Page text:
Protecting the Liberty Bell
On July 4th, many Americans will travel hundreds of miles to visit the Liberty Bell in Philadelphia. But at this time in 2003, the bell was getting ready for its own trip--roughly 200 yards from its existing location into a new museum. Moving the 250-year-old bell over even that short a distance, however, might have caused a catastrophic break. NSF-supported engineers proved critical to keeping the icon safe.
A long, hairline fracture extends from the Liberty Bell's famous crack, and the National Park Service was worried that the fracture could split open during the stresses of the move. But they wouldn't know unless they could find a way to measure accurately extremely tiny movements in the metal as the 2,000-pound bell was raised. Engineer Steve Arms and his colleagues from MicroStrain, Inc. in Williston, Vt., had developed tiny, wireless motion sensors with the help of NSF funding, and the bell's handlers realized that the devices would be perfect for warning of dangerous motion along the crack on moving day.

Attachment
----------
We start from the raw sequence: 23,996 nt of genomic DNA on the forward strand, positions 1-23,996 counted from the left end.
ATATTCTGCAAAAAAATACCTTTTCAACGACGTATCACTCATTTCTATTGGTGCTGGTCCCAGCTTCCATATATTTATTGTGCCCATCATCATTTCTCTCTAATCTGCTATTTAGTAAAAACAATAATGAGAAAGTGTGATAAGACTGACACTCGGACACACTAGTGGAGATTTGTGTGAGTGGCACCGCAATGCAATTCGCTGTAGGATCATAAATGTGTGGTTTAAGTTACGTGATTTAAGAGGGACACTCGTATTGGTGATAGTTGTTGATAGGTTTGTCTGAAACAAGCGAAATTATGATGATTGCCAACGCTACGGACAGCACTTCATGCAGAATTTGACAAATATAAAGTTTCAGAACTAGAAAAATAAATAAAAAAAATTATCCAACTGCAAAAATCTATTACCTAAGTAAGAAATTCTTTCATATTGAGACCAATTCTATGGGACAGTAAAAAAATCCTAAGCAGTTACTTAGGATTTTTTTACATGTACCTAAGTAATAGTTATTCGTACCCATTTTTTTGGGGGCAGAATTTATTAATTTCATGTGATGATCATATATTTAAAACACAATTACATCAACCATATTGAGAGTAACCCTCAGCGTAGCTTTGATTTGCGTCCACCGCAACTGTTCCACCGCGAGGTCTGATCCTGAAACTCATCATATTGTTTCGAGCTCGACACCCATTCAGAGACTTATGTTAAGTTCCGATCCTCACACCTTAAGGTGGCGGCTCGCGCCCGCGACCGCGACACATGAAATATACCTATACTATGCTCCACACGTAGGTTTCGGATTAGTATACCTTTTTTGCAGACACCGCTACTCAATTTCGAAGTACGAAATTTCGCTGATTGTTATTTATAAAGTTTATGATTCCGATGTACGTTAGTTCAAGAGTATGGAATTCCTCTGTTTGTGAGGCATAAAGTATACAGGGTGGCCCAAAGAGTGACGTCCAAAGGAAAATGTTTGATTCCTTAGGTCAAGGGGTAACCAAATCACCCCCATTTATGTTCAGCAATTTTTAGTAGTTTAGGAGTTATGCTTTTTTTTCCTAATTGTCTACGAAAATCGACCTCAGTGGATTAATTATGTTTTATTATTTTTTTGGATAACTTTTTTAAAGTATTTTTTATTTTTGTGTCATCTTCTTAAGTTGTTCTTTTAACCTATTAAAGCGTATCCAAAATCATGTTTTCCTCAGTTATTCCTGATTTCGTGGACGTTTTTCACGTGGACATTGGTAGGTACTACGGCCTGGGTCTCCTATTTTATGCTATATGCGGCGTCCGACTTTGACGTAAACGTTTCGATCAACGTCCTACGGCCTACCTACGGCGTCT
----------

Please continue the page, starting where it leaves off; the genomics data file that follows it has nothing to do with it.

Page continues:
During a test lift, as the famous bell was gingerly lifted a few inches off its mount, the engineers used customized versions of their sensors to carefully measure strain on the metal, information that the team then used to monitor the bell closely as it eventually, and safely, made its journey on Oct. 8 to its present home at the new Liberty Bell Center.
The National Science Foundation (NSF) is an independent federal agency that supports fundamental research and education across all fields of science and engineering. In fiscal year (FY) 2017, its budget is $7.5 billion. NSF funds reach all 50 states through grants to nearly 2,000 colleges, universities and other institutions. Each year, NSF receives more than 48,000 competitive proposals for funding and makes about 12,000 new funding awards.
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